In a recent case, a plaintiff filed suit against a doctor and a prenatal care center after her baby sustained an injury during birth. However, the case was dismissed because the statute of limitations had passed, and the court rejected the plaintiff’s “equitable tolling” argument.
The plaintiff, an Illinois resident, was pregnant and went to a health center for prenatal care. She attended 12 visits at the Will County Community Health Center in Joliet, Illinois. In September 2008, the plaintiff sought treatment at an emergency room after experiencing abdominal pain. The emergency room doctor decided to induce labor, and the plaintiff began to give birth. During the birth, the plaintiff’s daughter became stuck and sustained an injury to her arm. After birth, the baby was diagnosed with Erb’s Palsy, a condition involving weakness of the arm due to an injury of the brachial plexus, a nerve cluster located in the shoulder. At the hospital, the baby’s arm was put in a sling due to the injury.
In May 2011, the plaintiff filed suit under the Federal Tort Claims Act against the health center and the emergency room doctor. Under the Act, a claim must be filed within two years after it accrues. The court found that the claims against the emergency room doctor and the health center accrued sometime in September 2008, shortly after the birth. Since the mother experienced a difficult delivery, and the baby was diagnosed with Erb’s Palsy, she had enough information to look into whether they caused the baby’s injury. Thus, the statute of limitations expired two years later, in September 2010.
The Doctrine of Equitable Tolling
Even though the statute of limitations had expired before the plaintiff filed suit, she argued that equitable tolling should apply. Equitable tolling is a principle that extends a statute of limitations in cases in which the plaintiff did not discover the injury until after the statute of limitations had passed. In this case, the court stated that equitable tolling is reserved for rare instances when a plaintiff was prevented from filing a complaint in time due to exceptional circumstances.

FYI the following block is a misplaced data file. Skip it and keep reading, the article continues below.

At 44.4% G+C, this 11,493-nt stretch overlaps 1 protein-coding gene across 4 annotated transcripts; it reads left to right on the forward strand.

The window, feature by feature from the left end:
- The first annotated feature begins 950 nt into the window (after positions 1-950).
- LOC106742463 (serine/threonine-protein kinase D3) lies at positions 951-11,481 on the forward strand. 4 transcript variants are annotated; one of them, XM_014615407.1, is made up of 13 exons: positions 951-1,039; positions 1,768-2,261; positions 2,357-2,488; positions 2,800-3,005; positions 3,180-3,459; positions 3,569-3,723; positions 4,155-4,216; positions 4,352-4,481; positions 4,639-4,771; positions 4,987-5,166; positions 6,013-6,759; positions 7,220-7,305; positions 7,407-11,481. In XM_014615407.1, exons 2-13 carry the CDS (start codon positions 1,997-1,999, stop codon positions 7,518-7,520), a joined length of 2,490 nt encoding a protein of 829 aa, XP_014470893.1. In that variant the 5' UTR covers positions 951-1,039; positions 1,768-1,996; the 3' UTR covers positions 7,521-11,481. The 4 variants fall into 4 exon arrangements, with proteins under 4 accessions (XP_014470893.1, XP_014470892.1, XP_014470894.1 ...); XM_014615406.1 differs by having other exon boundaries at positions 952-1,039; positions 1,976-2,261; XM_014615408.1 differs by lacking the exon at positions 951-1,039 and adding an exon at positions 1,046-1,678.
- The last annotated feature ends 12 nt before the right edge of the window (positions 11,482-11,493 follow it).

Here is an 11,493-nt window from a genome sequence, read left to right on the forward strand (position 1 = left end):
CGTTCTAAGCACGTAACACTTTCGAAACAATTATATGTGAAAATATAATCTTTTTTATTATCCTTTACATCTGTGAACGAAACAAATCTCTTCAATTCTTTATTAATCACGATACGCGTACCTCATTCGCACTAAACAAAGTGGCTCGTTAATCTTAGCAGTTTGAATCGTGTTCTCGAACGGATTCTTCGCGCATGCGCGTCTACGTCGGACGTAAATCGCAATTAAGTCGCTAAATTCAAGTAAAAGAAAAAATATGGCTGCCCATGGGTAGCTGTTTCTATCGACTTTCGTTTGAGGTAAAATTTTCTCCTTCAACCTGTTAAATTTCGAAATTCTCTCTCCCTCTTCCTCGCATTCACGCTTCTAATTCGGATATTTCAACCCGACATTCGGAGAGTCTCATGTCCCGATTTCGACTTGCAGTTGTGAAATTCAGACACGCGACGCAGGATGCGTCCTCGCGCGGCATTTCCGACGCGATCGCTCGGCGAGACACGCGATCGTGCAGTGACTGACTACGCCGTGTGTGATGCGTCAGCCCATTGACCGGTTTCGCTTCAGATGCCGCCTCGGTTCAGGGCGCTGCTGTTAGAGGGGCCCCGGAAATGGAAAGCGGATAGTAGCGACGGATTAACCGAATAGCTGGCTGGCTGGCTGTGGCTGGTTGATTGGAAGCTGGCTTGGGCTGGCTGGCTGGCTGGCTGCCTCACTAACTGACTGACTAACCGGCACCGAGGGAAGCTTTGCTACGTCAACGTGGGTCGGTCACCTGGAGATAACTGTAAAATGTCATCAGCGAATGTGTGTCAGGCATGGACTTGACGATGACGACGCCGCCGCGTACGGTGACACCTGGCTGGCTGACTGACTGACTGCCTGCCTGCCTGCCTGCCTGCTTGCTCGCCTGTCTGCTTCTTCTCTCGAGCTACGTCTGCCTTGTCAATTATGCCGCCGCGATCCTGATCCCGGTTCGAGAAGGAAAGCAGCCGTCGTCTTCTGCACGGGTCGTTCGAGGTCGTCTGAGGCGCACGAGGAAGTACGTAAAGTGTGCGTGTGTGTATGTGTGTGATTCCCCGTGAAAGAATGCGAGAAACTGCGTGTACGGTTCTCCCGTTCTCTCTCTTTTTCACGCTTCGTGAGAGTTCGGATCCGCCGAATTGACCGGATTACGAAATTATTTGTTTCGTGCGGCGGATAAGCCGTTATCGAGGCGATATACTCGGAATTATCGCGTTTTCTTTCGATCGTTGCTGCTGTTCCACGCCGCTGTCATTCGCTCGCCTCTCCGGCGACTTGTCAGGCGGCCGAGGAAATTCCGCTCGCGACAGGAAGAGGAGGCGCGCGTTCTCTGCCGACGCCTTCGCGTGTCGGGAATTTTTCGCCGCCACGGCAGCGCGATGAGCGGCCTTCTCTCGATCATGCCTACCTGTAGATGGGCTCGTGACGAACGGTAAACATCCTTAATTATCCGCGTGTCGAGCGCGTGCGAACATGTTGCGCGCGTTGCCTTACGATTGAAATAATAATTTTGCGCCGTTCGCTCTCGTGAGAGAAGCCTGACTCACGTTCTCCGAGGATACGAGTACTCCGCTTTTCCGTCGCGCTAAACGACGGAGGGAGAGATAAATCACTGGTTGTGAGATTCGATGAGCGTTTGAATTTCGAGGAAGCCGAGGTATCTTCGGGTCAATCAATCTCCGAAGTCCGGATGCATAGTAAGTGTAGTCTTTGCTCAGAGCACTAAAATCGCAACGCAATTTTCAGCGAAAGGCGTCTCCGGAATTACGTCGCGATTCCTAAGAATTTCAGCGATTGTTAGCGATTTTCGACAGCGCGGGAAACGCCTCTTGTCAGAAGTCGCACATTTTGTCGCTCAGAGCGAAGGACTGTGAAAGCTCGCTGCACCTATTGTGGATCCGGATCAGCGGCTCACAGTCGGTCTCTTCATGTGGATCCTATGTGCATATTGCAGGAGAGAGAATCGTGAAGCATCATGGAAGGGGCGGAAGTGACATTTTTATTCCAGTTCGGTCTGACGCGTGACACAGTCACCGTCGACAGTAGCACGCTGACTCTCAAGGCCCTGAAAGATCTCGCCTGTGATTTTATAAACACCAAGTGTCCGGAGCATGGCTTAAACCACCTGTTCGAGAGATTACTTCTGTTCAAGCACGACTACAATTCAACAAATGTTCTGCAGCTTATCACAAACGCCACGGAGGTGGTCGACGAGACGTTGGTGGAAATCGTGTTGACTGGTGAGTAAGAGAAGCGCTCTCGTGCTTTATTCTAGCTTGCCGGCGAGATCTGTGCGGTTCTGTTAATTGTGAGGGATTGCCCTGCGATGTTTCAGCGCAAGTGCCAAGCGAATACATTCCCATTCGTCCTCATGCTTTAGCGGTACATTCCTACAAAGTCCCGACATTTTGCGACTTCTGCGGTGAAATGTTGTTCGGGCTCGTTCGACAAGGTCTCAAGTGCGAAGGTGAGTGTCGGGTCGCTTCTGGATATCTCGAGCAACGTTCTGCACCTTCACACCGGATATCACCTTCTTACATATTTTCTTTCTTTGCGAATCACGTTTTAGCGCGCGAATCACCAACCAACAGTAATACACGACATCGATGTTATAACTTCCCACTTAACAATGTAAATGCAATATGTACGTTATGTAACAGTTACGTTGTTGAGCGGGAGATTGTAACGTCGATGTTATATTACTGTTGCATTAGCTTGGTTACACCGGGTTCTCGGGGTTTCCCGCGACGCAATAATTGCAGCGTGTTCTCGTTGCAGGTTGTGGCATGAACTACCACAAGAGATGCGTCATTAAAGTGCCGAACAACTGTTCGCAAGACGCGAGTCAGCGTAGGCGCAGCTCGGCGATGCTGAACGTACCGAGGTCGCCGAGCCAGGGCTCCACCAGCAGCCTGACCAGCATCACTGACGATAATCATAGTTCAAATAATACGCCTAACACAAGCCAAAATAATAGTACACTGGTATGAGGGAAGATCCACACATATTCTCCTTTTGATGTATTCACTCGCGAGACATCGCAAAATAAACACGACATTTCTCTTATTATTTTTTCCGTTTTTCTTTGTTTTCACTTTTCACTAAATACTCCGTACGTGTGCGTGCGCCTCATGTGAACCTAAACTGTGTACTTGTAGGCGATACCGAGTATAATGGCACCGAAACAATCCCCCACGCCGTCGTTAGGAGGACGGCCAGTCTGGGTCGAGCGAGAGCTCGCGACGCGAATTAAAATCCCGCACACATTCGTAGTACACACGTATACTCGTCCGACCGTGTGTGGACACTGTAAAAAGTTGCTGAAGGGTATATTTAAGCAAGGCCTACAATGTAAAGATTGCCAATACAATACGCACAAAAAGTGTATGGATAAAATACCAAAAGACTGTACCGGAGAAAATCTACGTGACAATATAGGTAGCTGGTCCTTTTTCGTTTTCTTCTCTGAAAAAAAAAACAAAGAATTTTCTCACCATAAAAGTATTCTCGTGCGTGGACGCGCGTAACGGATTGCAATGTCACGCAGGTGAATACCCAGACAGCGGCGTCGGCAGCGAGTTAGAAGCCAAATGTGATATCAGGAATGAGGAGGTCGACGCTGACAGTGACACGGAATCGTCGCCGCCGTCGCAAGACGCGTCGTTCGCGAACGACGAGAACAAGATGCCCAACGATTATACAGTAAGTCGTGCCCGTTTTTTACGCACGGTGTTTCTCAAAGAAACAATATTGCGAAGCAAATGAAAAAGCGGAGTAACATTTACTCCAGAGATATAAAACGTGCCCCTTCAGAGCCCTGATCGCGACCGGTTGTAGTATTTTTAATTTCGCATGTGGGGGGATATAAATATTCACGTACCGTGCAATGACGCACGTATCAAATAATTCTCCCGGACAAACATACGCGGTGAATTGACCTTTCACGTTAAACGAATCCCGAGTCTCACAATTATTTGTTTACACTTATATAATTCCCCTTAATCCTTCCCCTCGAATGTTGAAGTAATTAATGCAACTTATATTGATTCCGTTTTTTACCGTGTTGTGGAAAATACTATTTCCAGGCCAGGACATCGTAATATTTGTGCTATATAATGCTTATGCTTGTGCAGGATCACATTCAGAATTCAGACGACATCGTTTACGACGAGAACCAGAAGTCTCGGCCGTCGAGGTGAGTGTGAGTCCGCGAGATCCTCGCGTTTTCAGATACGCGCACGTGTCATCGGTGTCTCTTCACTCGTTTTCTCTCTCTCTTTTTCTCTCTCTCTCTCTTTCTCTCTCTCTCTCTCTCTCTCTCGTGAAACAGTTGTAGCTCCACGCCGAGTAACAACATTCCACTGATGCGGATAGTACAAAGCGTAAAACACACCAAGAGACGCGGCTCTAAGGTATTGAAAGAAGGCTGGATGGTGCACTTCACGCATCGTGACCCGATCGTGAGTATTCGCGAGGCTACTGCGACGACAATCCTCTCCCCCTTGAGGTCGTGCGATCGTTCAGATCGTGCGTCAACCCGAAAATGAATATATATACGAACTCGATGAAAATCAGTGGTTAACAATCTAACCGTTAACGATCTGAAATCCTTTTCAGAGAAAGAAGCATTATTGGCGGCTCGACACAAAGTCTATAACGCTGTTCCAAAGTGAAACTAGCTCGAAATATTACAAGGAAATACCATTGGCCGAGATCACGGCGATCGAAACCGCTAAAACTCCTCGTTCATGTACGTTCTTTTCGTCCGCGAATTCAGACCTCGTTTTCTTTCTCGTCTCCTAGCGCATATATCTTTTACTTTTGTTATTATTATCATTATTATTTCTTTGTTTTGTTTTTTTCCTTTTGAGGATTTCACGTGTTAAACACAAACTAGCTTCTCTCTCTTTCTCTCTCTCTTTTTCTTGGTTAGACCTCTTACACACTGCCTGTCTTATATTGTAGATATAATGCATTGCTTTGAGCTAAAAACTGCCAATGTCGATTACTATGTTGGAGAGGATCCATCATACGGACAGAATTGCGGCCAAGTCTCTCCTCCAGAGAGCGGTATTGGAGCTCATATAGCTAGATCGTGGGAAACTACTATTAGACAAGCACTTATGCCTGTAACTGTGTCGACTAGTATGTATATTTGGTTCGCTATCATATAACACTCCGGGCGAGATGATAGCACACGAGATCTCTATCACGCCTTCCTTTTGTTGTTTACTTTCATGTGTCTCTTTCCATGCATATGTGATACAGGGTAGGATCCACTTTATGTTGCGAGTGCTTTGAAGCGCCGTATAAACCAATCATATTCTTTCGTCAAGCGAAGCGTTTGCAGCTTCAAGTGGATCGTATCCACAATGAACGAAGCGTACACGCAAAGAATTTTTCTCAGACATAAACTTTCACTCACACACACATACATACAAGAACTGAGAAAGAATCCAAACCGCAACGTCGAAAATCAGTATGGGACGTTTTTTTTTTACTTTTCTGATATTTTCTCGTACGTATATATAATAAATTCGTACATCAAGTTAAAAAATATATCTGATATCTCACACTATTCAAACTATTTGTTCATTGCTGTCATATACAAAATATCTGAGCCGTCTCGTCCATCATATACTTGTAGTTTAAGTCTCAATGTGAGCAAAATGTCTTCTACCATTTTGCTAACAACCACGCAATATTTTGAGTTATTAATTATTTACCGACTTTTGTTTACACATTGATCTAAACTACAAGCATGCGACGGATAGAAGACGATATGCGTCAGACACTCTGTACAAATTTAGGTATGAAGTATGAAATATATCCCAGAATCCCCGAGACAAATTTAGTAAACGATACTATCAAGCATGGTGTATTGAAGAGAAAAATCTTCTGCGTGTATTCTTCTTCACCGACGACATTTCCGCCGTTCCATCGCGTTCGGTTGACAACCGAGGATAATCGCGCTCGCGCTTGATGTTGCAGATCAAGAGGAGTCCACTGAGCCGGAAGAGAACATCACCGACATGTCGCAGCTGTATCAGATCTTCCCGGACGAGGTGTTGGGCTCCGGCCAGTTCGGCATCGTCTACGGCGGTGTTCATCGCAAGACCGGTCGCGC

The court found that in this case, equitable tolling did not apply. First, the plaintiff did not diligently pursue the claim. She met with a lawyer within a few weeks of the birth, but she decided not to hire him because she did not think he was a good lawyer. Then, she did not pursue the case for almost a year. Second, after she did retain a lawyer and obtained her medical records in April 2010, her lawsuit was not filed until over a year later, in May 2011.
The plaintiff argued that she was prevented from filing her complaint on time because the health center where she received her care did not “reveal” its federal status as a public entity, which meant that she had to file under the Federal Tort Claims Act. However, the court said that the center did not hide its status. Instead, her lawyers did not adequately research the center’s status. The court also said that the plaintiff should have suspected that her doctor was affiliated with the health center, since the center was affiliated with the hospital where she gave birth, and her lawyers failed to research the issue. Thus, the court found that equitable tolling did not extend the statute of limitations in this case, since the plaintiff waited almost a year after the injury, and her lawyers did not adequately research the health center’s possible federal status.
Were You or Your Baby Injured During Birth?
If you believe you, your baby, or another family member received negligent care before, during, or after a birth, you may have a medical malpractice claim. The statute of limitations is a very important consideration, and you need to know when to file a claim. Even if the statute of limitations has passed, equitable tolling may apply if you were not fully aware of the injury or its cause. At Moll Law Group, we strive to provide diligent representation for families in Chicago and throughout Illinois. To learn more, fill out our free consultation form or call us at 312-462-1700.
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Illinois Protects Police with Partial Immunity in Police Misconduct Cases, Illinois Injury Lawyer Blog, January 16, 2016.